Hailing from an engineering and entrepreneurial family, Andrei Danescu has always been surrounded by a DIY approach to life and a mentality of “getting your hands dirty and not being afraid of the work.”
It led to resilient, Romanian-born Danescu applying for over 120 roles in Formula 1 — eventually landing a dream job at Force India — before pivoting from the pit lane into co-founding London-based robotics start-up Dexory. It is currently revolutionising the logistics industry, providing real-time warehouse insights through fully autonomous mobile robots and its visual software platform.
Danescu says the UK producer can’t keep up with demand. “Everyone tells you that product market fits hits you really hard and you are not going to be prepared for it. They weren’t lying,” he admits.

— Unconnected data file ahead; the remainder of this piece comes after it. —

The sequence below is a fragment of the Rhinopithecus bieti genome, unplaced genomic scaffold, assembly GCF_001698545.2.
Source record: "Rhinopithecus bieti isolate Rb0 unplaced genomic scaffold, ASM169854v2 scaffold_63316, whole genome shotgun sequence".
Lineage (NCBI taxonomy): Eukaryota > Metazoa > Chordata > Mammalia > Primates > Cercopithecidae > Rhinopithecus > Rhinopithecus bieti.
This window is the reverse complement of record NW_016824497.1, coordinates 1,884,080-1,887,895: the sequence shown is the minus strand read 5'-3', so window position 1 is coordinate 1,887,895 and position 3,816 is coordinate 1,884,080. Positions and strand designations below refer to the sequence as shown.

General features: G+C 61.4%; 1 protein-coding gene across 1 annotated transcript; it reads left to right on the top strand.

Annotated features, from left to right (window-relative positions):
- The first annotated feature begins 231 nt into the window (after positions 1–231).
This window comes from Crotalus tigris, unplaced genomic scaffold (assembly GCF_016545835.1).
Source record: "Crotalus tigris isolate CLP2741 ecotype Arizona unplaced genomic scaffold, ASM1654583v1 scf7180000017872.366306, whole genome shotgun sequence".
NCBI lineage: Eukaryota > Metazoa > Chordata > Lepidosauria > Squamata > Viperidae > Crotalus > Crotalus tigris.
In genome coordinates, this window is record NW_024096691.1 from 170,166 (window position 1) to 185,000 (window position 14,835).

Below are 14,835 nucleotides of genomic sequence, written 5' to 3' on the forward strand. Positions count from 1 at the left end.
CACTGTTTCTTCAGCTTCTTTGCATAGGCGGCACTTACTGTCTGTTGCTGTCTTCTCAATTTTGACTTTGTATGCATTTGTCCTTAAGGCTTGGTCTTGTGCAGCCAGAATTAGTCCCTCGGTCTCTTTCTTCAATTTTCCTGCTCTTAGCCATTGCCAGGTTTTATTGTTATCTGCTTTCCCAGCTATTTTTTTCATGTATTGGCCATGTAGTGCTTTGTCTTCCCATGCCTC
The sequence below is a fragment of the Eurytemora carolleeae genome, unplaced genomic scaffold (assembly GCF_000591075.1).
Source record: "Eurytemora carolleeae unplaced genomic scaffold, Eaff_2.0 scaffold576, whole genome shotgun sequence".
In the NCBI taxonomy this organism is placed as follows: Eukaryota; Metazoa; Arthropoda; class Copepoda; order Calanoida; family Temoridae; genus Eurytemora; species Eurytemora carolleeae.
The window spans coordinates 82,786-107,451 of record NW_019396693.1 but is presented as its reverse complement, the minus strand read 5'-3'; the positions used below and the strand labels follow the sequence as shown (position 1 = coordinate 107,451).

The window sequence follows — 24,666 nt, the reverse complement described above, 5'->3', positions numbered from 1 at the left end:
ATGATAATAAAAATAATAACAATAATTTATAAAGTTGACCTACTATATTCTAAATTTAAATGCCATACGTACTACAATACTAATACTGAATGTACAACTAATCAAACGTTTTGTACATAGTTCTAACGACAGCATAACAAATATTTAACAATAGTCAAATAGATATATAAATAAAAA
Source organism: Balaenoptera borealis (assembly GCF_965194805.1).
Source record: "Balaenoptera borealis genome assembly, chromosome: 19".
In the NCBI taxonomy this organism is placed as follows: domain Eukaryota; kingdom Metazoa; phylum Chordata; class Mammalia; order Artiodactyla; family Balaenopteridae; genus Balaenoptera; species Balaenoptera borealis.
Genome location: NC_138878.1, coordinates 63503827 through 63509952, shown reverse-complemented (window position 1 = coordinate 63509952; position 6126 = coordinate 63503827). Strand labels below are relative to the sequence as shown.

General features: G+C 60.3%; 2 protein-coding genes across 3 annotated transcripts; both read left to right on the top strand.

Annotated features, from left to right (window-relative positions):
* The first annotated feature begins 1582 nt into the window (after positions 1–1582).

“We’ve learned so much, we’ve seen hundreds of warehouses. They are all weird and wonderful, it’s exciting to see these spaces and having the technology to solve the problem for them.”
Dexory, a full-stack start-up, designs, builds and manufactures the robots in Wallingford, Oxfordshire and from its London base, where the company aims to get customer satisfaction to 100% for its clients, as well as quelling all the day-to-day errors in running logistical operations.
Dexory has partnerships with the likes of shipping operator Maersk and order fulfillment outfit Huboo and Danescu says its real-time technology is unique for the industry.